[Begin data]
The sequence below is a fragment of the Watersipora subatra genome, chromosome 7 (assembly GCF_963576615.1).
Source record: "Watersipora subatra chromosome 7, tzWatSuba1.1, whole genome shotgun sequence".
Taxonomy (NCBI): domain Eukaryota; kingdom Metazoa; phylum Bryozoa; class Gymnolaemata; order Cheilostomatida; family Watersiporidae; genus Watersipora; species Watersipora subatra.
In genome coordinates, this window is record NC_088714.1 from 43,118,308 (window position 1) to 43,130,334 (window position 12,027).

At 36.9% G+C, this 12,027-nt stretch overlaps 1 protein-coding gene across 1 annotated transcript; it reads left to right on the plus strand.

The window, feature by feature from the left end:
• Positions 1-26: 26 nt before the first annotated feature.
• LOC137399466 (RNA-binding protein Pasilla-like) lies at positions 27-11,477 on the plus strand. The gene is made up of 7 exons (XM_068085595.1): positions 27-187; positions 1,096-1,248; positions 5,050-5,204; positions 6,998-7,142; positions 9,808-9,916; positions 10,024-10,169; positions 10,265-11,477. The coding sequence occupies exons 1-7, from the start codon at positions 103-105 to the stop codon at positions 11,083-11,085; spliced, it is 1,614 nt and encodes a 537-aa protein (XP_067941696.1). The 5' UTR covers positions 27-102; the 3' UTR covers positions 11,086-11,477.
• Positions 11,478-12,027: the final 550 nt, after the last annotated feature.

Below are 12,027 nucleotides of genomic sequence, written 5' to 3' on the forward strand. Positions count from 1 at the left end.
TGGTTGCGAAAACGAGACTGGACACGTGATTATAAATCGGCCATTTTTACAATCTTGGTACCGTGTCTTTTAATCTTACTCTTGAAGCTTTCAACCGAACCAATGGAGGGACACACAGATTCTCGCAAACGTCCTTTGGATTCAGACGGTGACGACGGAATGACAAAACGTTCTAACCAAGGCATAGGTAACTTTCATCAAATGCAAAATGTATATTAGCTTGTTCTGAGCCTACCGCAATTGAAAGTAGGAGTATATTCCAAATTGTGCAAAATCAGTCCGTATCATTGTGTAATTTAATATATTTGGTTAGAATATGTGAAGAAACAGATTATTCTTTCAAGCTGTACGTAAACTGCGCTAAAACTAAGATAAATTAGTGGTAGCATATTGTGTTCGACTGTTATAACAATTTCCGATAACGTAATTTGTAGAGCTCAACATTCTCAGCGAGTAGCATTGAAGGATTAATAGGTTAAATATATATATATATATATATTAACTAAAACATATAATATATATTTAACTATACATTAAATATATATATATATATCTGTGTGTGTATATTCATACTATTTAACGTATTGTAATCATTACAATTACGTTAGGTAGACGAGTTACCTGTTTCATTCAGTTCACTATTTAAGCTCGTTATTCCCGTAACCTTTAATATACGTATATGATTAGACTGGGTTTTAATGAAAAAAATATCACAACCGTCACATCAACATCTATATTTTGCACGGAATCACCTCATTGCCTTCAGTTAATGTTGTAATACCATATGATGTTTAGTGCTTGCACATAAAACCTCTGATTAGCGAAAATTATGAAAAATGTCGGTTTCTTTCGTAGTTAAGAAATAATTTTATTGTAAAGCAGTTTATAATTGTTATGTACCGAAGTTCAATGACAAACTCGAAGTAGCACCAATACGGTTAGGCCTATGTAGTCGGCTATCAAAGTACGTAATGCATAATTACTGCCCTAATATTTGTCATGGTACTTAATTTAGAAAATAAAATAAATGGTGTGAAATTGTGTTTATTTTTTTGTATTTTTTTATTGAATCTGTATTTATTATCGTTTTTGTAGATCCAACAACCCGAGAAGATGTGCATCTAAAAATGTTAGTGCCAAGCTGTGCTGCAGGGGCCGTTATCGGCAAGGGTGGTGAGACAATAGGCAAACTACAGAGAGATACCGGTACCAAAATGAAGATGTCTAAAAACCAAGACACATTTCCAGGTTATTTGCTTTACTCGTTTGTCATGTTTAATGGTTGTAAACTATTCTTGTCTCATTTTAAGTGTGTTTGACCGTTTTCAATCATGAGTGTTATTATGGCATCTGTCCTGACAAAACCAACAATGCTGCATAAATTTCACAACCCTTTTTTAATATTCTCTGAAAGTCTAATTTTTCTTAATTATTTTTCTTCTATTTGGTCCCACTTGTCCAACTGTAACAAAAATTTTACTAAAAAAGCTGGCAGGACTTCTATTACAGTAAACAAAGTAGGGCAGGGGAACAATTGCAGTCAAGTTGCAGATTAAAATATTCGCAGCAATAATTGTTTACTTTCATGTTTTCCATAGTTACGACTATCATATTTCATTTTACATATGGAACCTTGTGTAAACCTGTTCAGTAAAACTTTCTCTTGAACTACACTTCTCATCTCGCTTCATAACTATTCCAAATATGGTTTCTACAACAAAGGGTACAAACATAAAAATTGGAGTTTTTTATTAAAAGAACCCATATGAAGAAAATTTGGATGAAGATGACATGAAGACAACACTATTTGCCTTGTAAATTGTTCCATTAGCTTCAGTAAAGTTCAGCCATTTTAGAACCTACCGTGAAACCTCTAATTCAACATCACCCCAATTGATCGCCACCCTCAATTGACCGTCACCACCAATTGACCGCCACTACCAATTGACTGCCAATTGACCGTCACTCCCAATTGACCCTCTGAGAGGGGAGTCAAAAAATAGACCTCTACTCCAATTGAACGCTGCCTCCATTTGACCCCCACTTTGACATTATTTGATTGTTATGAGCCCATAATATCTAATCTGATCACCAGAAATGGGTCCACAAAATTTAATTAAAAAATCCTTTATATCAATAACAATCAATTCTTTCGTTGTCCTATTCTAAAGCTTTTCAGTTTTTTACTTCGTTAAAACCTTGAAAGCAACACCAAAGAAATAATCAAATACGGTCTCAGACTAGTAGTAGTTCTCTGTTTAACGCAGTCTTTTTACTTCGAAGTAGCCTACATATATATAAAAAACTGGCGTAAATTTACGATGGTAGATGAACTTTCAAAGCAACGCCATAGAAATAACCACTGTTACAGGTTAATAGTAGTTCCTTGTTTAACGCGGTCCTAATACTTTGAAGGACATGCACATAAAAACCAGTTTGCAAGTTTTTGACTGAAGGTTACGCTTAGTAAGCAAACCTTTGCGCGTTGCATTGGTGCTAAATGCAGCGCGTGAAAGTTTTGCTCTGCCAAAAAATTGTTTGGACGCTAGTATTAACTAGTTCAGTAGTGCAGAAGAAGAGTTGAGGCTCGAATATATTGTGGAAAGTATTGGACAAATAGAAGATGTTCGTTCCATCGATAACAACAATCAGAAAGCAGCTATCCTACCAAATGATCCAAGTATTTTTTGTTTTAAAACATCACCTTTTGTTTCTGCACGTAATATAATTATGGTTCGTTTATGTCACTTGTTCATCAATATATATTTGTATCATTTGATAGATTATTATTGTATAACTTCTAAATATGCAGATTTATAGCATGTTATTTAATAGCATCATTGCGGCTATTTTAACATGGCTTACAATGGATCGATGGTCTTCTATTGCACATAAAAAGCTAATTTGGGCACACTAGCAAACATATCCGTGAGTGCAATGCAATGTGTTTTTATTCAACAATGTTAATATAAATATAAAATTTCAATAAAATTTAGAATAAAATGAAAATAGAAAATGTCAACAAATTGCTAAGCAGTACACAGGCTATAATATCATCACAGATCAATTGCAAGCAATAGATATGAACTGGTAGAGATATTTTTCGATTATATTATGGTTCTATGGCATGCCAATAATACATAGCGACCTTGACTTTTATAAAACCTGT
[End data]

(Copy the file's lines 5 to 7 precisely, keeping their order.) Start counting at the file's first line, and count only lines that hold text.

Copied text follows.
At 36.9% G+C, this 12,027-nt stretch overlaps 1 protein-coding gene across 1 annotated transcript; it reads left to right on the plus strand.

The window, feature by feature from the left end:
• Positions 1-26: 26 nt before the first annotated feature.